A good working definition of “surplus city property” would be: Any city-owned vehicles, equipment, materials or similar goods that are obsolete and/or unused by the city, are likely to remain so for the foreseeable future, and that have been declared to be surplus to the city’s needs by a vote of the city’s governing board.
Items most commonly sold by cities as surplus property include:
Vehicles and Equipment
- Fire trucks that have been replaced by newer models
- Used automobiles
- Lawn mowers and tractors
- Old computers and related equipment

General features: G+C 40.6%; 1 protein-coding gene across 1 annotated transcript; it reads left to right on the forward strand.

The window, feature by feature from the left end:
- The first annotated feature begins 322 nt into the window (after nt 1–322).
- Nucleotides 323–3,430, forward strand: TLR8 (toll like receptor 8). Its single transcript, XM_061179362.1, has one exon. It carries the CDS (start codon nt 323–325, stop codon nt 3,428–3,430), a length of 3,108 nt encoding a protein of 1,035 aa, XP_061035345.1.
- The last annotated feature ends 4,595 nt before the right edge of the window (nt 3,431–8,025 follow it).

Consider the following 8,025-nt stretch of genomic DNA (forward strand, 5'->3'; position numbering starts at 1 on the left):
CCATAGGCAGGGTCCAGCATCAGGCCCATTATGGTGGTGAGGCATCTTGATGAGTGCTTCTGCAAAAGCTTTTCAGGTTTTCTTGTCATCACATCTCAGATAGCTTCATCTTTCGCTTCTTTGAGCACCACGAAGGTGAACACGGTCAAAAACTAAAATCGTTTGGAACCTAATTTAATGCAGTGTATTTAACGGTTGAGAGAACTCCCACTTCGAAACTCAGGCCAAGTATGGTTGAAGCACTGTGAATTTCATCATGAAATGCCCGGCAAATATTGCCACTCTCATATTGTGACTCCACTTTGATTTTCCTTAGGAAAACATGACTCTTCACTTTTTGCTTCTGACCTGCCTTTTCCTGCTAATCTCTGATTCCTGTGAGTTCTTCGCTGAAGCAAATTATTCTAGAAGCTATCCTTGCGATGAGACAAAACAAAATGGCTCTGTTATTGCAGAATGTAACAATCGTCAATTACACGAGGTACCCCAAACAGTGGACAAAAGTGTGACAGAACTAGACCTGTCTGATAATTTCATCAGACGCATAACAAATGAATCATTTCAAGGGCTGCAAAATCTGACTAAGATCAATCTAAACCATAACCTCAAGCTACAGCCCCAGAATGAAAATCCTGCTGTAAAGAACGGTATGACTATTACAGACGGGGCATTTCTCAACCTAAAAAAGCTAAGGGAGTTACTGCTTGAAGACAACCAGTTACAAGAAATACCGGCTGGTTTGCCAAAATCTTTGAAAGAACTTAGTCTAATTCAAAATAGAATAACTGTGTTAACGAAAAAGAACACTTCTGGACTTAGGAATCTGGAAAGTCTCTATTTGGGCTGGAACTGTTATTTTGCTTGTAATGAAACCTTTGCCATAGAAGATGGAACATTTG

- Obsolete or inefficient hand tools
- Desks, chairs, and other office equipment
- Unclaimed goods. Items found on city properties and have not been claimed by their owners after a reasonable period of time – bicycles, for instance.
- Unusable remnants of bulk supplies (copper wire, water pipes, etc.)
- Items salvaged from building demolition or remodeling projects.